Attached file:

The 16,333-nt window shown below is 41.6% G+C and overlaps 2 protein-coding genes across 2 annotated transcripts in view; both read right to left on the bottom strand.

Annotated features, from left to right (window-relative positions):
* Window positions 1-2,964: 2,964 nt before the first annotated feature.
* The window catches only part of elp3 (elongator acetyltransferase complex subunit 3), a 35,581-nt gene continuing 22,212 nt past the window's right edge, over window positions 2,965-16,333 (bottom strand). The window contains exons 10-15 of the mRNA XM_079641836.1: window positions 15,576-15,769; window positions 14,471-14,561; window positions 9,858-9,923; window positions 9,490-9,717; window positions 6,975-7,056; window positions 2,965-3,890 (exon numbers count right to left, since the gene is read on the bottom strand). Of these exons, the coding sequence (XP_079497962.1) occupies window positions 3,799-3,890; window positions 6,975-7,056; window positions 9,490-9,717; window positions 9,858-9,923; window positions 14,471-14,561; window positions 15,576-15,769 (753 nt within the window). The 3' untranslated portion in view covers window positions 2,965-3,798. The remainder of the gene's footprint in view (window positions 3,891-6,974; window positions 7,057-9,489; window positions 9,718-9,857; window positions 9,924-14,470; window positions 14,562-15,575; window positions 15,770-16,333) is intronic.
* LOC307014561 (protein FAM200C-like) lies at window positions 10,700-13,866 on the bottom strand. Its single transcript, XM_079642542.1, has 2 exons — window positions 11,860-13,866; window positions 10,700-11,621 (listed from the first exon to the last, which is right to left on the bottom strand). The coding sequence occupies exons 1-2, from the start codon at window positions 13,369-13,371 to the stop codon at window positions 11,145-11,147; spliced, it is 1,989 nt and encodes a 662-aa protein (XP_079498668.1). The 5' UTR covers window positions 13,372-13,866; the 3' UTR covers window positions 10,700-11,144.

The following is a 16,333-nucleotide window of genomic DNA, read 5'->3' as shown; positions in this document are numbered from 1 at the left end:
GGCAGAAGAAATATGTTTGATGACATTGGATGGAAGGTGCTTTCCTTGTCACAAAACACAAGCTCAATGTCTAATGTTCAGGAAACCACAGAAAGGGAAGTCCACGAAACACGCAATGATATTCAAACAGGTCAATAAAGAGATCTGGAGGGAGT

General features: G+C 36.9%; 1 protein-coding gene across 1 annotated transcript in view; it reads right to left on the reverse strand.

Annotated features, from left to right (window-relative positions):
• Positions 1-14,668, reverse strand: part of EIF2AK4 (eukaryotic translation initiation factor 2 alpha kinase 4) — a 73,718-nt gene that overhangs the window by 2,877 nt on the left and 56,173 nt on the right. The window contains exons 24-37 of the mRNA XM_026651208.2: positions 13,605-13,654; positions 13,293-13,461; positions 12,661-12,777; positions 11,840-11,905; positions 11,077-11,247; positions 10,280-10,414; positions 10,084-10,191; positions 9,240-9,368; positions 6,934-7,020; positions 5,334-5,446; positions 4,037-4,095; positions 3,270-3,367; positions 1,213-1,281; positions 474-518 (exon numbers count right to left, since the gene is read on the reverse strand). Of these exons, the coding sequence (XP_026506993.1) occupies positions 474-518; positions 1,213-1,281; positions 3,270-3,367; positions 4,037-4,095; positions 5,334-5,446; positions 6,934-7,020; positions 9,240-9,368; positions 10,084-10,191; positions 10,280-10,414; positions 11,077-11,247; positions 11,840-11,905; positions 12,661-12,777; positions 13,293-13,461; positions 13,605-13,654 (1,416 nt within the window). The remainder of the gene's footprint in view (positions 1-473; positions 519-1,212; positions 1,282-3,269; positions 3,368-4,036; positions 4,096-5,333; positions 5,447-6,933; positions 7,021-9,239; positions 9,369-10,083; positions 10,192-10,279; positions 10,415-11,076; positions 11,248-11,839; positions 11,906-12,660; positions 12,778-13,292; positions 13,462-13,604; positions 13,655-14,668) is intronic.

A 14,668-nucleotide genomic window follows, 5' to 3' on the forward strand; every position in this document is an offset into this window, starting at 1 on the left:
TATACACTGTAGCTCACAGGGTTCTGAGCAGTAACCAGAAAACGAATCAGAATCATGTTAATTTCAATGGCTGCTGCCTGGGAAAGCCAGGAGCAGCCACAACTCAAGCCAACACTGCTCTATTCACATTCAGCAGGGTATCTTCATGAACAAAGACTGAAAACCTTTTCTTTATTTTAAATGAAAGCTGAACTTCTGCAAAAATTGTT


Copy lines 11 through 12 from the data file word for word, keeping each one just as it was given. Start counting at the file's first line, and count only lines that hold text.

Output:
A 14,668-nucleotide genomic window follows, 5' to 3' on the forward strand; every position in this document is an offset into this window, starting at 1 on the left:
TATACACTGTAGCTCACAGGGTTCTGAGCAGTAACCAGAAAACGAATCAGAATCATGTTAATTTCAATGGCTGCTGCCTGGGAAAGCCAGGAGCAGCCACAACTCAAGCCAACACTGCTCTATTCACATTCAGCAGGGTATCTTCATGAACAAAGACTGAAAACCTTTTCTTTATTTTAAATGAAAGCTGAACTTCTGCAAAAATTGTT